Mental Health

07 Jun 2006 archivespeech

This speech is regarding complaints recieved from distressed members of the public in relation to illicit drugs, alcohol and activities at the Glenside campus.

The Hon. J.M.A. LENSINK: Facts have been raised on several occasions in this parliament in relation to illicit drugs, alcohol and activities at the Glenside campus. On 7 and 8 November 2005, the then minister for mental health and substance abuse told parliament, in response to concerns raised about a specific incident, that she had sought a review of security procedures at Glenside to prevent drug and alcohol use. She undertook to bring details back into parliament at another time. Issues were then raised again by me on 28 November 2005. Following the state election, a new minister was installed in that role, and on 3 May I asked the new minister a generic question about the same topic without mentioning names, but citing a previous example, and referring to the fact that opposition members have information that other incidents have occurred. In her reply to this question, the minister said:

In relation to the evidence, as the honourable member herself indicated, it is only anecdotal. As I mentioned yesterday, if the honourable member has evidence or allegations of any impropriety whatsoever, she has a responsibility to draw that to my attention.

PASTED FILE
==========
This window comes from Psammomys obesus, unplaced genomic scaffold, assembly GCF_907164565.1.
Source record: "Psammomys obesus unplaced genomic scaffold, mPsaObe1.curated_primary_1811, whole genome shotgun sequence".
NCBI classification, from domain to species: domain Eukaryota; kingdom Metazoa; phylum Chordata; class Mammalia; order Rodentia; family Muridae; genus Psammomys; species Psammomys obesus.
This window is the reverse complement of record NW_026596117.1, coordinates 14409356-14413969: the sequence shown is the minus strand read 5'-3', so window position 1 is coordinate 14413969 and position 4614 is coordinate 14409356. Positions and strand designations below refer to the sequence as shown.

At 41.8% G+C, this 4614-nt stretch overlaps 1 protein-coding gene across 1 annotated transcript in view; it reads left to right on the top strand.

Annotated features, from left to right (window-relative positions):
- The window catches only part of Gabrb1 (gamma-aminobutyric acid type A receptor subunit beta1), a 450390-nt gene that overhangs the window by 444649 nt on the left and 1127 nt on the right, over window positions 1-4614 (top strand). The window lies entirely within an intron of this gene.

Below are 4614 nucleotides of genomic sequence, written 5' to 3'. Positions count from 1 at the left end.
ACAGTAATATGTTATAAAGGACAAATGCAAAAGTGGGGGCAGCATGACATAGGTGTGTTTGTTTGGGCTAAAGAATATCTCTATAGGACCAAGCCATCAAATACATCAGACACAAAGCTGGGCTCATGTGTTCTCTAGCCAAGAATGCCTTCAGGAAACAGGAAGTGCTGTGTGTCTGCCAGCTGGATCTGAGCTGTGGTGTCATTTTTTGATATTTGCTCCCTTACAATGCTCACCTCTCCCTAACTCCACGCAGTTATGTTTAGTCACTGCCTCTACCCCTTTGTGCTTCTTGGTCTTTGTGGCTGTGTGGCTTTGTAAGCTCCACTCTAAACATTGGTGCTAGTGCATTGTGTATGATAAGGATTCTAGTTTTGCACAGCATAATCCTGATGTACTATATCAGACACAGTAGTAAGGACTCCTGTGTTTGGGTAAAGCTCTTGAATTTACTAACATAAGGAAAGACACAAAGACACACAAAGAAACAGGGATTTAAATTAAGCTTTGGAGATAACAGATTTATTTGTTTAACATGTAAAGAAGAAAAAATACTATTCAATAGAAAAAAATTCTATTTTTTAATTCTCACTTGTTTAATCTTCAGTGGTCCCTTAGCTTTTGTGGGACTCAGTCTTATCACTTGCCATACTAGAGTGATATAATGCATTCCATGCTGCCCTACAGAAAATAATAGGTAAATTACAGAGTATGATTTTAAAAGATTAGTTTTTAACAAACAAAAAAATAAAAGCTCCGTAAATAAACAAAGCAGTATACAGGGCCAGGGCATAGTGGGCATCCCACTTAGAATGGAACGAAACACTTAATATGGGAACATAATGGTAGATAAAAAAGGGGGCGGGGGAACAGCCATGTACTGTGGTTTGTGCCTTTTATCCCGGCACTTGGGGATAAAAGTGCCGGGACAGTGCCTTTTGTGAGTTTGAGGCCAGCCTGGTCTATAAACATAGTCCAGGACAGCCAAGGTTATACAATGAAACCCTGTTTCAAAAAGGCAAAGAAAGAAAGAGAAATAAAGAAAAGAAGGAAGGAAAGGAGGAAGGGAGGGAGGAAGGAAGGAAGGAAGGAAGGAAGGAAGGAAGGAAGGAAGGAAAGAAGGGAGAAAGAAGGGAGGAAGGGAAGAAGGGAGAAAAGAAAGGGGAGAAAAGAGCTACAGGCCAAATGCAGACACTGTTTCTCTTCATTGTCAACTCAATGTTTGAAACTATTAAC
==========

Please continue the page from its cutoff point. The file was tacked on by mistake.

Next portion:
On 31 May, I took the minister's advice. I outlined to the parliament the details of a specific example to highlight wider problems, without injecting hyperbole. The details speak for themselves. The minister did not answer the question about the facts of the incident or public safety but talked instead about absconding (which was not the issue) and about not stigmatising people by mentioning names and details in parliament.

The following day, through a ministerial statement, the minister warned me that I might be named and shamed on the SANE Australia web site. However, I did not hear the honourable member protest when she was on the back bench and her predecessor in the ministerial role, in response to a question on 22 November last year about Mrs S, a mentally ill woman who presented to the Lyell McEwin Hospital and had to wait some 35 hours for a bed, put issues on the public record in relation to Mrs S's husband's employment status, facts which bore no relation to the case. One can only conclude that this government has determined that all bad news or dissent will be met with the tactic of shooting the messenger.

The opposition receives a number of legitimate complaints. They come from members of the public, family members, friends and loved ones and, in some instances, people within the system who are distressed by what they have witnessed and/or experienced. The government has chosen on this occasion to hide behind anonymity to deflect attention from the underlying issues, when its own record is inconsistent and selective at best. Members on this side of the council would not be doing their job if we did not continue to raise the genuine concerns of members of the public to highlight ongoing issues that should necessarily concern us all.